I was reading a book, and I saw this sentence:

They also contain a lot of fat and hydrocarbon which, if eaten in quantity, can result in ...

I was wondering whether it is possible to remove subject from the if clause?

  • There is no subject in the if clause. – anouk Mar 31 '20 at 17:20
  • if Jack comes, we will go out. Jack is subject in this sentence. but in question's sentence, the subject of if clause has removed which I have never this before @anouk – en glish Mar 31 '20 at 17:32
  • Yes, the subject and the auxiliary verb "be" can be ellipted, where "if eaten in quantity" is understood as "if a lot of fat and hydrocarbon is eaten in quantity. The "if" expression (not a clause but a preposition phrase in my grammar) is thus a conditional adjunct. – BillJ Mar 31 '20 at 18:16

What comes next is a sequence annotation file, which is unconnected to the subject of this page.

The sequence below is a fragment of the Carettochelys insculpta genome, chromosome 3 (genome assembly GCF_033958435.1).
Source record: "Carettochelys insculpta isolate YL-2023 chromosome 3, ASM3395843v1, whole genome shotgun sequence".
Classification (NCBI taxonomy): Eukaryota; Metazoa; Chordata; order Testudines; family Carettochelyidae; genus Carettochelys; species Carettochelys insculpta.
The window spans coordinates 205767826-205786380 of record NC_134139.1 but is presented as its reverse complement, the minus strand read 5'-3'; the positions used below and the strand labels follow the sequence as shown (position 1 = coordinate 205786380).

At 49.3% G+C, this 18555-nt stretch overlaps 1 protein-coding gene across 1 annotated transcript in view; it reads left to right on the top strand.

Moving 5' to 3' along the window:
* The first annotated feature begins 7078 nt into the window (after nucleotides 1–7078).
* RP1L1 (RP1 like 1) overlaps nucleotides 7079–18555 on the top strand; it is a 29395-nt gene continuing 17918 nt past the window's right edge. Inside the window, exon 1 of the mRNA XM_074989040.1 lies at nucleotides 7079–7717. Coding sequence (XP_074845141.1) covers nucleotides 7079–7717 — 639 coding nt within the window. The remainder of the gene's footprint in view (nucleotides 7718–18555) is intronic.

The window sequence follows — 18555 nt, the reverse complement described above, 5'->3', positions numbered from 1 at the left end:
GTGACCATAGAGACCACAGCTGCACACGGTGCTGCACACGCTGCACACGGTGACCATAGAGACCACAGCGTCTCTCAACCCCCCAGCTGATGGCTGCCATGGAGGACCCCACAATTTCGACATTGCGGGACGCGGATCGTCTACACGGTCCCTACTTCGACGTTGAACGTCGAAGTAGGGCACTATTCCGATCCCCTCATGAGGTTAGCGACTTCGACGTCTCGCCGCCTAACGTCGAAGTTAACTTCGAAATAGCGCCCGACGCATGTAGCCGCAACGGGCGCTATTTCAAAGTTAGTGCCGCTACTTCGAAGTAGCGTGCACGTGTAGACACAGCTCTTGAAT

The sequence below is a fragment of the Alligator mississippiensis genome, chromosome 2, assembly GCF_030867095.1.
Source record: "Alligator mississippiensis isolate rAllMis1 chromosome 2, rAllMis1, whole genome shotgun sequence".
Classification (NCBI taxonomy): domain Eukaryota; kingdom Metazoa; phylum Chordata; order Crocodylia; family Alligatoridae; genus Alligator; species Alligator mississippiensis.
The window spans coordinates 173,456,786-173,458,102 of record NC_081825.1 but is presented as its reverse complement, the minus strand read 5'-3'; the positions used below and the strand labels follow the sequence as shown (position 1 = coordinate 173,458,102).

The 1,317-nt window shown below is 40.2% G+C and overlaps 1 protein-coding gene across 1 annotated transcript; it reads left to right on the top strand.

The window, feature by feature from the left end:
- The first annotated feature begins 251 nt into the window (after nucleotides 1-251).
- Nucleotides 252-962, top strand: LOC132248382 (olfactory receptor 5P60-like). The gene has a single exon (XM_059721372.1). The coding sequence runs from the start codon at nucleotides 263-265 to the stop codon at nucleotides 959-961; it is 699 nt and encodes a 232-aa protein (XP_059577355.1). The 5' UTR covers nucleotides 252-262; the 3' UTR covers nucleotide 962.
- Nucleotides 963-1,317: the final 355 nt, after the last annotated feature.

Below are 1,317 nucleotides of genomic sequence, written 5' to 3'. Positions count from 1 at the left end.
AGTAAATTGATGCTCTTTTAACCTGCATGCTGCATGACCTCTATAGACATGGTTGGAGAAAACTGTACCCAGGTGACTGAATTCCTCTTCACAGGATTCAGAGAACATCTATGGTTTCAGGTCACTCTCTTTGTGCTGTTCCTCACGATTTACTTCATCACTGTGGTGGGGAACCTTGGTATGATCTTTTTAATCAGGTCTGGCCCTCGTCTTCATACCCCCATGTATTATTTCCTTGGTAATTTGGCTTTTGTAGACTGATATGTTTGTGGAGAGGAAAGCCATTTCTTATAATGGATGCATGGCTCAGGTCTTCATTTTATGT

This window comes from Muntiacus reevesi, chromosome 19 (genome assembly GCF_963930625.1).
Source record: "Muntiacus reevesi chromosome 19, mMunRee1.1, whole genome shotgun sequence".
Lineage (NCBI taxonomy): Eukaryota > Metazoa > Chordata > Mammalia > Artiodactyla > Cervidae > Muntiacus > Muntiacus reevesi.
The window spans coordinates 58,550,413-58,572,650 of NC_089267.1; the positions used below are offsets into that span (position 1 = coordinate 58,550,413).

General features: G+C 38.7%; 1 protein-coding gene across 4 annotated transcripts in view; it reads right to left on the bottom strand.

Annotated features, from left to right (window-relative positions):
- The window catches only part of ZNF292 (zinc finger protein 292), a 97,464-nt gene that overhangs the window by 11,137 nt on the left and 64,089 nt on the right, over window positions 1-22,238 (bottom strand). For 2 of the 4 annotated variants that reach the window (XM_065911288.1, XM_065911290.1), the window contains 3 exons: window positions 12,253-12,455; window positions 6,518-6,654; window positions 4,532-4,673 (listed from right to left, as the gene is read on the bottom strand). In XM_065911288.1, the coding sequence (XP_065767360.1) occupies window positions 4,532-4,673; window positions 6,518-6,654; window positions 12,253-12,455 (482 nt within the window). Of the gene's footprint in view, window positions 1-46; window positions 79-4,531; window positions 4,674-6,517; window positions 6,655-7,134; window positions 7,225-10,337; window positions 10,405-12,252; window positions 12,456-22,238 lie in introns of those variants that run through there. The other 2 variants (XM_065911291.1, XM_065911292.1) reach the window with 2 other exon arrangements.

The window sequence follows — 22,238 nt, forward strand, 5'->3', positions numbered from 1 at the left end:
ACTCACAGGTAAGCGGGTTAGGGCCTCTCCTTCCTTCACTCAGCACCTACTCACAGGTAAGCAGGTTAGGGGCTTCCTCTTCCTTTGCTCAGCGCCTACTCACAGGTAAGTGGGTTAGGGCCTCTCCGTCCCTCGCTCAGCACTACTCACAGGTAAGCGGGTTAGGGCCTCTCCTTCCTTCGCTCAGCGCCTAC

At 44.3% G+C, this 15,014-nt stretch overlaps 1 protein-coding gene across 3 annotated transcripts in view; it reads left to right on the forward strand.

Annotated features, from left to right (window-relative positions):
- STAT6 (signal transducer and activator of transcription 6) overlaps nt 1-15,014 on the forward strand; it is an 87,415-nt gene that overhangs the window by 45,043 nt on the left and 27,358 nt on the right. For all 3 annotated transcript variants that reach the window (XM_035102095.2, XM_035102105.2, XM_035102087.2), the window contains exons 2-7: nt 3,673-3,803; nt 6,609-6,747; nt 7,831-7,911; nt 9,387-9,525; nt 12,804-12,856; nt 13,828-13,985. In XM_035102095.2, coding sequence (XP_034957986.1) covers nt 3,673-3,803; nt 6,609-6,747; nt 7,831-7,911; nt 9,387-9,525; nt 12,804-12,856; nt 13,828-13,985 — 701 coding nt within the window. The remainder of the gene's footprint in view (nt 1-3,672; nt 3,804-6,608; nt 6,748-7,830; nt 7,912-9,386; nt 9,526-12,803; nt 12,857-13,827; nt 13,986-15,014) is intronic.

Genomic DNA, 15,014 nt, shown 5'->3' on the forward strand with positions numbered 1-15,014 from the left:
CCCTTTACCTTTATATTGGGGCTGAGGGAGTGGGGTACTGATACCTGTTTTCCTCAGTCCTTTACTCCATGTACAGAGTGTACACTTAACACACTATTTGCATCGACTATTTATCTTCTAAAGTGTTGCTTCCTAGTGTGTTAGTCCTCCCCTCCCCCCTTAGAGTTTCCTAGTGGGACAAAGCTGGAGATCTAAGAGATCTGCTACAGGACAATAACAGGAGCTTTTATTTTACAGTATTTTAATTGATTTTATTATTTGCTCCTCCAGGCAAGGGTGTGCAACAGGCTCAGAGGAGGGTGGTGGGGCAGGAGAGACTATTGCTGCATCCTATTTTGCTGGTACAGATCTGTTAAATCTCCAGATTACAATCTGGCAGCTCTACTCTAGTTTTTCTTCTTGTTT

• @BillJ I think "if they are eaten in quantity" is a conditional clause. There's no preposition there except the one within the clause ("in quantity"). – Jack O'Flaherty Mar 31 '20 at 18:26
  • 1
    @JackO'Flaherty "If" is a preposition, not a subordinator. Modern grammar thus logically classifies it as a preposition phrase with the prep "if" as head and a declarative content clause as complement of "if". In this case, the complement clause is reduced but the basic structure is the same. .. – BillJ Apr 1 '20 at 6:09

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